Why Did Bangladesh Stocks Rise 30 Percent After the Building Collapse?
By Nathaniel Williams for www.elliottwave.com
According to conventional wisdom, stock markets fall after bad news. And if any event ever qualified as “bad news,” it would be Bangladesh’s building collapse in late April. If you recall, an eight-story industrial building collapsed just one day after inspectors discovered cracks in the building and ordered an evacuation. Many garment workers were forced to return to work, and more than 1,100 died in the collapse. It was one of the worst industrial accidents in history.
By all accounts, Bangladesh’s Dhaka General Index should have plummeted. But that’s not what happened. Just one week after the horrific tragedy, the index began to rise — leading to a 30% surge in less than three months.
Could you have anticipated this seemingly unconventional market move? Yes, with the right tools.
And EWI’s Asian-Pacific Financial Forecast used those tools to stay ahead of the trend the entire way. Editor Mark Galasiewski (pronounced ‘gala-shev-ski’) studied the Dhaka General Index’s Elliott wave pattern mere days after the accident. He told his readers in the May 3, 2013, issue (emphasis added):
“The Dhaka General Index advanced in five waves … to a high in 2010. Since then it has fallen in five waves and is now approaching the end of the decline.”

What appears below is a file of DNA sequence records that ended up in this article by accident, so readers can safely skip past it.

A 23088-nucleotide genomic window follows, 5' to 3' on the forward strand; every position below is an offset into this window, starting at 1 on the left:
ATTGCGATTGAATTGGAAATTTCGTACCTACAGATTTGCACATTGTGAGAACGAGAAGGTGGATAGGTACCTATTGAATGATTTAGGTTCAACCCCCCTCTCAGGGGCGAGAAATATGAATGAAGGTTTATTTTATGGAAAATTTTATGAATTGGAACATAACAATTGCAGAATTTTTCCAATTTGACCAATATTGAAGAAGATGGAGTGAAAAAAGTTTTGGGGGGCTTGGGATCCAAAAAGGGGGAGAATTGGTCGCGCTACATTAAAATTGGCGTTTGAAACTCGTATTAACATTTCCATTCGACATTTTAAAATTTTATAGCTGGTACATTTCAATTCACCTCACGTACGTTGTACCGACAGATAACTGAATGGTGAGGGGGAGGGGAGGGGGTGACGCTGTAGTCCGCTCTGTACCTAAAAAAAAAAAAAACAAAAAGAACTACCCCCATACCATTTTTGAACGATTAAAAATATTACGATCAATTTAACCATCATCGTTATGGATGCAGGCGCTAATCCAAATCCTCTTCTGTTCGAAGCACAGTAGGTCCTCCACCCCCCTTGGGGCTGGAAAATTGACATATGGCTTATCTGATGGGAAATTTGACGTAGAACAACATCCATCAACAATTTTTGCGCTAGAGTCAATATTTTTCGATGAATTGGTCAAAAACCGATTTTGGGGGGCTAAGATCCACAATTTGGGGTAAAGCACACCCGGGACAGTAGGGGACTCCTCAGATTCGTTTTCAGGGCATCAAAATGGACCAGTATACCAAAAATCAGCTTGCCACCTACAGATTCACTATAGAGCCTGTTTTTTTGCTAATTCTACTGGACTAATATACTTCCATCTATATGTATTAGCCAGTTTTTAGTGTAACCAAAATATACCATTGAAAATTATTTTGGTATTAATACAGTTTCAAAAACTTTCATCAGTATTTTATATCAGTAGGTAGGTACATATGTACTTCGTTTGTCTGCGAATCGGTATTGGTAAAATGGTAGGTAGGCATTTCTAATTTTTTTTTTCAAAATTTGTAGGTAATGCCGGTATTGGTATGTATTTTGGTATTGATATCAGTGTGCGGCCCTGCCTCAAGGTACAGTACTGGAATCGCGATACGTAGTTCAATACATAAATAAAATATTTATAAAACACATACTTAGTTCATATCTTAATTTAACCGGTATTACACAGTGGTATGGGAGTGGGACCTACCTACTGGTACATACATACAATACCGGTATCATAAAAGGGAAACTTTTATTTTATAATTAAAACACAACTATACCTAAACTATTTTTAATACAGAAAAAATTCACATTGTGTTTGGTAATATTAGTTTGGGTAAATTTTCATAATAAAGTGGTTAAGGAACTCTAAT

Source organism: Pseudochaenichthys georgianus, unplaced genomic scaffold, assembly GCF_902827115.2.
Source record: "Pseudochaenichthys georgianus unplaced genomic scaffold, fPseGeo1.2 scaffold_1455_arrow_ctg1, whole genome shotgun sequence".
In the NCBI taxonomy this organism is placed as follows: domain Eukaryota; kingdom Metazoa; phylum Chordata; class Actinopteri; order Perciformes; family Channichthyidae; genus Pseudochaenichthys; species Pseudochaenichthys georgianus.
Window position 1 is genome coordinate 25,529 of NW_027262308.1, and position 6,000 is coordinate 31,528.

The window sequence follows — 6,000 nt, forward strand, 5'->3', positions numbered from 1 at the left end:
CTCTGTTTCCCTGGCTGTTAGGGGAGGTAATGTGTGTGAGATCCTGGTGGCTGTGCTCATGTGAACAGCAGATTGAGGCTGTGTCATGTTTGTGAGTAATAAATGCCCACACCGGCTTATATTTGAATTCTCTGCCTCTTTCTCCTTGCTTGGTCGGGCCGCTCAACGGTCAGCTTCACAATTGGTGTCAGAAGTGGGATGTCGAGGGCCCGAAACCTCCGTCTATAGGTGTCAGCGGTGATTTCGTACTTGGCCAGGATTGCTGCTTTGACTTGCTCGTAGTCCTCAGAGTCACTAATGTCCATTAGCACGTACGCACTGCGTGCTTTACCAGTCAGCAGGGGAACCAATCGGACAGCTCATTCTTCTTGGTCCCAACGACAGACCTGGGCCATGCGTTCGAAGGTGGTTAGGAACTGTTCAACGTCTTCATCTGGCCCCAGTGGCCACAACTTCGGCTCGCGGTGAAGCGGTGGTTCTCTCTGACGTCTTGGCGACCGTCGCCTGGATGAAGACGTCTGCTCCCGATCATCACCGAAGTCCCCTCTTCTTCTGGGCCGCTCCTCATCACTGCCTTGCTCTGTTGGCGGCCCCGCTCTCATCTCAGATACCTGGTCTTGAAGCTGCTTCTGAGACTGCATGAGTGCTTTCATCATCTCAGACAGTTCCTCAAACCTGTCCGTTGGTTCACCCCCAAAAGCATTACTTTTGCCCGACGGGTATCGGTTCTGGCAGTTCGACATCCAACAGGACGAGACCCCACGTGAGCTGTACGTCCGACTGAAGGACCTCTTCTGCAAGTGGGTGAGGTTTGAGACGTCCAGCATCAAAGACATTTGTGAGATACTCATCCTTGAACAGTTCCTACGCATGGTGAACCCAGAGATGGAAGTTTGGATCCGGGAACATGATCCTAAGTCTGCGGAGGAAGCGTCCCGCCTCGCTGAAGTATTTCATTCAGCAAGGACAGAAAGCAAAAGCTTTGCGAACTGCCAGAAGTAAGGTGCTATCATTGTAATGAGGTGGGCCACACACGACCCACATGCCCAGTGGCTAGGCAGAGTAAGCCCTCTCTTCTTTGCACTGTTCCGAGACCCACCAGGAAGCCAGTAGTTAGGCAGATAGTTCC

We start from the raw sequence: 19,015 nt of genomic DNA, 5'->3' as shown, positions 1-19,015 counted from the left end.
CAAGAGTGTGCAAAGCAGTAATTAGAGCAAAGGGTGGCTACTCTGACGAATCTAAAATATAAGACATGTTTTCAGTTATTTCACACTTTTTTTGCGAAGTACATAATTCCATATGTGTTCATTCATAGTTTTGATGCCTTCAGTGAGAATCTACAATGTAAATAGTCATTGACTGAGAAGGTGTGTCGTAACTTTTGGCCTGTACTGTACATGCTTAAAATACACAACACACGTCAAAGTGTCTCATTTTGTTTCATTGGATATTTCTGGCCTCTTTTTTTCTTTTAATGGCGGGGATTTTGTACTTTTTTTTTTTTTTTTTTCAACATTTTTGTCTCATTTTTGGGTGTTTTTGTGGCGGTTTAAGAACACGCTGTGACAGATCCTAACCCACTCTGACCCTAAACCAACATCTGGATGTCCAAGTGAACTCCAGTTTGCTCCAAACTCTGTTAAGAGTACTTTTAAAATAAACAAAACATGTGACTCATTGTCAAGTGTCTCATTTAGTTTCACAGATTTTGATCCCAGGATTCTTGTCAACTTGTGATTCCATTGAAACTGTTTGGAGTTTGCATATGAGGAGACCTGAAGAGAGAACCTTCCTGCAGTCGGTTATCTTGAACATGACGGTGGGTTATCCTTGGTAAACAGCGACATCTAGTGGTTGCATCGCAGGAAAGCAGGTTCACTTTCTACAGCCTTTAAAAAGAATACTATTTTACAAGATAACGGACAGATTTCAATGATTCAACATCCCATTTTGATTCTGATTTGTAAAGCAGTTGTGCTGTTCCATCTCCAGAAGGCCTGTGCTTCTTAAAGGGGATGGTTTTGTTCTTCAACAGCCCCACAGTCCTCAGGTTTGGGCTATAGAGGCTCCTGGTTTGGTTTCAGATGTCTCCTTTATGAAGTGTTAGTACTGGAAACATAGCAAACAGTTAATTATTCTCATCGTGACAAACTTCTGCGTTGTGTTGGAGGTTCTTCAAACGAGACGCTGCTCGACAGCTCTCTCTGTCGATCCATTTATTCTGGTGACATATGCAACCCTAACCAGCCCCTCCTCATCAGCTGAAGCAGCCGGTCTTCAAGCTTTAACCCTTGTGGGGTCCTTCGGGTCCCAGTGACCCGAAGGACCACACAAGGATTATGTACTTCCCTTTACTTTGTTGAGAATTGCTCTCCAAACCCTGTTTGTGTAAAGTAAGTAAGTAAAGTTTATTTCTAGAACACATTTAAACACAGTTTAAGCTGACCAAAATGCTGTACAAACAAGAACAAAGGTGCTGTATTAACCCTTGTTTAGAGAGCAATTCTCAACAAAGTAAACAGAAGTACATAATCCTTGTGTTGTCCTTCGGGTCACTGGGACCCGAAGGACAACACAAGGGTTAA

In Elliott wave parlance, a completed five-wave move means a trend has run its course, so Galasiewski knew to expect a correction.But what about the Bangladesh tragedy? It took on a completely different significance to the stock market trend when viewed from an Elliott wave perspective. Here’s why: Bangladesh’s social mood (as reflected in the Dhaka General Index) had been falling for more than two years since the 2010 high, so it was deeply entrenched in a bear market. Galasiewski reminded his readers of Robert Prechter’s observation in the Nov. 2007 Elliott Wave Theorist that “commercial and industrial fatalities have tended to increase during bear market periods and recede in bull markets.” That issue of The Theorist also noted:
“Perhaps there is something about negative mood periods that can cause a lapse of judgment on the part of company managers and employees, potentially leading them into dangerous situations. Or perhaps the economic contractions that accompany negative mood periods force companies to attempt to do more with fewer resources, potentially raising the risks to employees.”
After this terrible tragedy, things could hardly get any worse. Social mood had no where to go but up. And if social mood were to improve, so to would stocks, though this was of little comfort to those who were affected by the tragedy.
The Asian-Pacific Financial Forecast’s analysis was spot-on, as this updated chart shows. Prices in the Dhaka General Index rebounded the next trading day and rose 30% in less than three months. (Not every forecast works out so well, but five waves completed in one direction do usually signal a change in trend.)